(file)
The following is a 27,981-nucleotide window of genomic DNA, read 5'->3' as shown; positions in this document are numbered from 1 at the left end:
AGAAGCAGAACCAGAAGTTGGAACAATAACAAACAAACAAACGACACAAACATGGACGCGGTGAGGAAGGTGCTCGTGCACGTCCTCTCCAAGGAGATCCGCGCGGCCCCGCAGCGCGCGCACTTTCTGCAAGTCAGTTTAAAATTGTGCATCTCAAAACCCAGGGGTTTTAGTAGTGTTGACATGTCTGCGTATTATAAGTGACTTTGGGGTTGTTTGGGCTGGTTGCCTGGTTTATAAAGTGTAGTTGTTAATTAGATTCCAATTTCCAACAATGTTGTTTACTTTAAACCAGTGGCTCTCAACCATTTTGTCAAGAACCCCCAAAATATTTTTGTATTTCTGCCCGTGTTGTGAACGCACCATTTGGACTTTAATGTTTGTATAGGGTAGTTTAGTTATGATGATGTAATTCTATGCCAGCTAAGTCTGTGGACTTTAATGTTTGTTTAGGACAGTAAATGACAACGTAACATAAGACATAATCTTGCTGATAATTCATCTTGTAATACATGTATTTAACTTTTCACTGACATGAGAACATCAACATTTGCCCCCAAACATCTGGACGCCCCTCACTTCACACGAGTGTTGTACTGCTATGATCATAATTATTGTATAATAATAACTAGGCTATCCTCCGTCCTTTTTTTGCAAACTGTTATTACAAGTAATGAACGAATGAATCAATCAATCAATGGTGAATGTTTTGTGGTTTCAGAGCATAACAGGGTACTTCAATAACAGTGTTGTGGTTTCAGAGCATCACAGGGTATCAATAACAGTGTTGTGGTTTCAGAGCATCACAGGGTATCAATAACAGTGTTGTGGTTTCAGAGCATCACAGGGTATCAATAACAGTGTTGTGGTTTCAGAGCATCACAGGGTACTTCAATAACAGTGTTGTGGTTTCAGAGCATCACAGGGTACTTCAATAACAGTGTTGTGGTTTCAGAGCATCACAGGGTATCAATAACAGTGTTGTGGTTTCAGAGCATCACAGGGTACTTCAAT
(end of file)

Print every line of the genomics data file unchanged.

The following is a 27,981-nucleotide window of genomic DNA, read 5'->3' as shown; positions in this document are numbered from 1 at the left end:
AGAAGCAGAACCAGAAGTTGGAACAATAACAAACAAACAAACGACACAAACATGGACGCGGTGAGGAAGGTGCTCGTGCACGTCCTCTCCAAGGAGATCCGCGCGGCCCCGCAGCGCGCGCACTTTCTGCAAGTCAGTTTAAAATTGTGCATCTCAAAACCCAGGGGTTTTAGTAGTGTTGACATGTCTGCGTATTATAAGTGACTTTGGGGTTGTTTGGGCTGGTTGCCTGGTTTATAAAGTGTAGTTGTTAATTAGATTCCAATTTCCAACAATGTTGTTTACTTTAAACCAGTGGCTCTCAACCATTTTGTCAAGAACCCCCAAAATATTTTTGTATTTCTGCCCGTGTTGTGAACGCACCATTTGGACTTTAATGTTTGTATAGGGTAGTTTAGTTATGATGATGTAATTCTATGCCAGCTAAGTCTGTGGACTTTAATGTTTGTTTAGGACAGTAAATGACAACGTAACATAAGACATAATCTTGCTGATAATTCATCTTGTAATACATGTATTTAACTTTTCACTGACATGAGAACATCAACATTTGCCCCCAAACATCTGGACGCCCCTCACTTCACACGAGTGTTGTACTGCTATGATCATAATTATTGTATAATAATAACTAGGCTATCCTCCGTCCTTTTTTTGCAAACTGTTATTACAAGTAATGAACGAATGAATCAATCAATCAATGGTGAATGTTTTGTGGTTTCAGAGCATAACAGGGTACTTCAATAACAGTGTTGTGGTTTCAGAGCATCACAGGGTATCAATAACAGTGTTGTGGTTTCAGAGCATCACAGGGTATCAATAACAGTGTTGTGGTTTCAGAGCATCACAGGGTATCAATAACAGTGTTGTGGTTTCAGAGCATCACAGGGTACTTCAATAACAGTGTTGTGGTTTCAGAGCATCACAGGGTACTTCAATAACAGTGTTGTGGTTTCAGAGCATCACAGGGTATCAATAACAGTGTTGTGGTTTCAGAGCATCACAGGGTACTTCAAT